The diclofenac patch is approved for the treatment of acute musculoskeletal injury (sprains/strains); one patch is applied twice daily to intact skin only. Adverse effects include erythema, pruritus, dermatitis, and blisters. Diclofenac 1% gel is approved for the treatment of osteoarthritis of the knee/hand or other areas that can be reached by topical application, Dr. Argoff said. The gel is applied 4 times daily to the affected area. Adverse effects include local applicaqtion site skin complaints.

The capsaicin 8% patch, approved for the treatment of postherpetic neuralgia (PHN), is applied for 60 minutes every 3 months; up to 4 patches can be used per session. Adverse effects include application site erythema and pain.

The lidocaine 5% patch is also approved for PHN; up to 3 patches are applied 12 hours/day to intact skin. Local application site skin reactions are the most common side effects, he said, adding that systemic side effects have been reported such as nervousness, light-headedness, and confusion—but are uncommon.

The lidocaine 70mg/tetracaine 70mg patch, approved for local dermal analgesia for superficial venous access and dermatologic procedures, is applied to the skin for 20-30 minutes prior to the procedure. It contains a heating component to enhance local anesthetic delivery, he noted.

An overview of topical therapies for chronic pain syndromes was provided by Marco Pappagallo, MD, Director, New Medical Home for Chronic Pain, New York, NY. He noted that principles of topical therapies for pain include targeting regional pain by acting on skin and intradermal small nerve fibers and may reach deeper tissues and superficially running peripheral nerves. However, no clinically significant dose reaches the systemic circulation; therefore, no systemic side effects or drug-drug interactions are observed.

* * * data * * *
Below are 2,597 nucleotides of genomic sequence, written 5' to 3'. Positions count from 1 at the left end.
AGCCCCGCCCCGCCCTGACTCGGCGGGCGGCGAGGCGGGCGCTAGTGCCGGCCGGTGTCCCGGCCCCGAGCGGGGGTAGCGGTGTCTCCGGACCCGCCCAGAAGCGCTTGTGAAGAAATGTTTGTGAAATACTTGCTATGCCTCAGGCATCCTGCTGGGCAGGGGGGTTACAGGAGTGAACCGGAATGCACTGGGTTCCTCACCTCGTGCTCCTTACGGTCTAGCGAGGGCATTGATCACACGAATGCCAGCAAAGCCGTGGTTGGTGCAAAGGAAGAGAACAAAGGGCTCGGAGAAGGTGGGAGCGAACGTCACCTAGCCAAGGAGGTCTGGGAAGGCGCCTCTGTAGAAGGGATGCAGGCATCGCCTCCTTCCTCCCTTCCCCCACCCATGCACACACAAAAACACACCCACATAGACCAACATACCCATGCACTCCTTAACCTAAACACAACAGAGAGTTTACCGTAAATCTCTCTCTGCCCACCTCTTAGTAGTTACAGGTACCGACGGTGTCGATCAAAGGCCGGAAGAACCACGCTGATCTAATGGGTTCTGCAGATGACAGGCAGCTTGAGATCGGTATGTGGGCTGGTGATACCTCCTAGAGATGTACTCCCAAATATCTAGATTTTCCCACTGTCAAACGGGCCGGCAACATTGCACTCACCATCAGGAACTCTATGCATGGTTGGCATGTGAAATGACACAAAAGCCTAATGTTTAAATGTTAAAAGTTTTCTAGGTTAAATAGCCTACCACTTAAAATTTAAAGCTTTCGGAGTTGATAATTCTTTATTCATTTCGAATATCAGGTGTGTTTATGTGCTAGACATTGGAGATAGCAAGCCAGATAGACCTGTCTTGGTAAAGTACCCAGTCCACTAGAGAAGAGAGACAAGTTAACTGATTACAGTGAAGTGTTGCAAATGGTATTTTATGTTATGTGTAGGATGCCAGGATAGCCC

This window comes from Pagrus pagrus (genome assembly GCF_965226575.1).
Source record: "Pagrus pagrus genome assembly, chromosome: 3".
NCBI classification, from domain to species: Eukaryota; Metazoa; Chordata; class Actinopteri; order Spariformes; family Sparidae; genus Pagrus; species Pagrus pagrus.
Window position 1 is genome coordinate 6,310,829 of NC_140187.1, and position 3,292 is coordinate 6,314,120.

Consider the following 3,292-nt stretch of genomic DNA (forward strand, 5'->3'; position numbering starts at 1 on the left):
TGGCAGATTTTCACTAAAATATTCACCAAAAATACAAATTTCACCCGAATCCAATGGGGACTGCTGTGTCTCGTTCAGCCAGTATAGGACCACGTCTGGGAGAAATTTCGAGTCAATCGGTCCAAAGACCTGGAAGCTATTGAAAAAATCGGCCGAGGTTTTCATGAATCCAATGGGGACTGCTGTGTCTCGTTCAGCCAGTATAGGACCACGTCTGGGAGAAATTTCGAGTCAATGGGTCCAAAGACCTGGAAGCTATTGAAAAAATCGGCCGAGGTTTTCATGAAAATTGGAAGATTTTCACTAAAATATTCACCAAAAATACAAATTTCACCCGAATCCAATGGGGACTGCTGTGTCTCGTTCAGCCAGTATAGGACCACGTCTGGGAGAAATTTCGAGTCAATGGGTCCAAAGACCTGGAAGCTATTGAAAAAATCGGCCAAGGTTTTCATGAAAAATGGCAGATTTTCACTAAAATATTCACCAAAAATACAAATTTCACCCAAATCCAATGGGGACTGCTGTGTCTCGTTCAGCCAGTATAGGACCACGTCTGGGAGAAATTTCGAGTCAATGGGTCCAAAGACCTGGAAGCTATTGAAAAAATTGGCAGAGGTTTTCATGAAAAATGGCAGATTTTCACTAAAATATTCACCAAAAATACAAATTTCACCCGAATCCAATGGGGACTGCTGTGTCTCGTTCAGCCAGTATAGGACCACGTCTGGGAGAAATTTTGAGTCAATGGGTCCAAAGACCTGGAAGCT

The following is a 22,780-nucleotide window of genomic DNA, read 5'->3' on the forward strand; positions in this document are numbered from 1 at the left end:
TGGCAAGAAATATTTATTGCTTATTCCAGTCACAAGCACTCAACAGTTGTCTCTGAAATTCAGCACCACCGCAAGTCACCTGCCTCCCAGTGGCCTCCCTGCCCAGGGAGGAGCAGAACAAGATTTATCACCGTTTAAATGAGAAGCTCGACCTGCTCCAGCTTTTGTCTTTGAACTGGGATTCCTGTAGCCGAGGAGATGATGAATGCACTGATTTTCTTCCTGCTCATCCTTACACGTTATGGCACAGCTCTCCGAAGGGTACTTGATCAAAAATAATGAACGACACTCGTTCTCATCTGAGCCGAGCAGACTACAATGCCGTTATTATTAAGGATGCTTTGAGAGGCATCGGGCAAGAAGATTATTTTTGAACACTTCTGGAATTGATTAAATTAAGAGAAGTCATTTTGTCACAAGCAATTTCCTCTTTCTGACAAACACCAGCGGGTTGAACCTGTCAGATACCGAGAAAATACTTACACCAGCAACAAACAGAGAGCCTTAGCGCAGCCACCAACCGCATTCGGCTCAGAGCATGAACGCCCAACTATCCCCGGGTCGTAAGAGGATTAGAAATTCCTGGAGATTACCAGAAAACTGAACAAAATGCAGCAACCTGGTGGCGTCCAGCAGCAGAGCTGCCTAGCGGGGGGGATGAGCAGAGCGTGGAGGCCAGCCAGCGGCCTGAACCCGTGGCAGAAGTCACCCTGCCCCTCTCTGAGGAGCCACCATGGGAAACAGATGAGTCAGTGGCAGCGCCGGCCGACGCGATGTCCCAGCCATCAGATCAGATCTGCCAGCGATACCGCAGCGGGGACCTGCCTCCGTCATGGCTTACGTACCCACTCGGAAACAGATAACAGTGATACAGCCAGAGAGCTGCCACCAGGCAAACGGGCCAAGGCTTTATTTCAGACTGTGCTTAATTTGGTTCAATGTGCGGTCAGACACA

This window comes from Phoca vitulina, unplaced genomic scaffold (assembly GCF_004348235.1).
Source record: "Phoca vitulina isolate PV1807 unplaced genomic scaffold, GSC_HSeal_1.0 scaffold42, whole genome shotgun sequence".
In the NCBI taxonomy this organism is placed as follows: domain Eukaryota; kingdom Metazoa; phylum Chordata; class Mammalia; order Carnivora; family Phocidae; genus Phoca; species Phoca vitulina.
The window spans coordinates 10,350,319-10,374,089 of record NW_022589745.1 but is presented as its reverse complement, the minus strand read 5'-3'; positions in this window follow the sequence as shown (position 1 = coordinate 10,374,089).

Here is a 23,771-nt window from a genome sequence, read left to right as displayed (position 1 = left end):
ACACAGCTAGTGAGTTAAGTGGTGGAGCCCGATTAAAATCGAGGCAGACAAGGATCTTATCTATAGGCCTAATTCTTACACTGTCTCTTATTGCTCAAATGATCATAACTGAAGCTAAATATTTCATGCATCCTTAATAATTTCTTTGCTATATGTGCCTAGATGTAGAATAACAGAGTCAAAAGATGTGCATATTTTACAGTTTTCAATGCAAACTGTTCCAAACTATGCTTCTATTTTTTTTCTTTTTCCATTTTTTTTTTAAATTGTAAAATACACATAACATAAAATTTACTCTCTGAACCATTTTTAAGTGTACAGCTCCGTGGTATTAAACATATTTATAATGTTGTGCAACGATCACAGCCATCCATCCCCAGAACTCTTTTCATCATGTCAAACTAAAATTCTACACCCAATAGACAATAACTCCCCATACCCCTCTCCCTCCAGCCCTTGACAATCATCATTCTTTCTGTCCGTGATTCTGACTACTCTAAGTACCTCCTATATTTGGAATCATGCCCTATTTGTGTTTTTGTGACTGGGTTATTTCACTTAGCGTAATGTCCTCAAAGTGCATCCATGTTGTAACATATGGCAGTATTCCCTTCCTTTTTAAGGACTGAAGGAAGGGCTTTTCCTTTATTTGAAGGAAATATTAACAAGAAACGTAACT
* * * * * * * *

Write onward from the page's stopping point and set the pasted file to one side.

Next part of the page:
Classes of topical pharmacologic agents

  • Local anesthetics
  • Botulinum toxin
  • TRPV1 agonists (capsaicin)
  • Cyclooxygenase inhibitors (aspirin, diclofenac)
  • ATP-sensitive K+ channel openers
  • Opioids (morphine, loperamide, methadone + meperidine, methadone + morphine))
  • Alpha-2 agonists (clonidine patch for sympathetically maintained pain; clonidine 0.1% gel for PDN; ARC-4558 in development)
  • Tricyclic antidepressants (amitriptyline, amitriptyline + ketamine, doxepin, amitriptyline + ketamine + lidocaine)
  • NMDA receptor antagonists
  • Antioxidants (dimethylsulfoxide 50% [DMSO] for complex regional pain syndrome)
  • Endocannabinoids (palmitoylethanolamide [endogenous lipid; in development])

Burkhard Gustorff, MD, of Wilhelminenspital der Stadt Wien, Vienna, Austria, found that mechanical hyperalgesia responds to lidocaine and capsaicin patches; however, typical C-fiber mediated pain did not response to the lidocaine patch. Actual mechanism of response to capsaicin remains to be determined. He noted that thermal sensation may not serve as a predictor of response to capsaicin, whereas mechanical hyperalgesia may respond.

Mark S. Wallace, MD, of the University of California, San Diego, San Diego, CA, provided an overview of human experimental models of pain that can be used to test topical agents. These models are less expensive than conducting clinical trials, he said, especially since <10% of drugs that show promise in Phase I/II clinical trials are eventually marketed. In addition, they offer study population homogeneity, homogenous afferent activation, and translational research capabilities.

Key experimental medicine candidates include cold pressor, acute pain models, intradermal capsaicin, topical capsaicin, heat/capsaicin sensitization, UVB, brief thermal sensitization, and intramuscular capsaicin.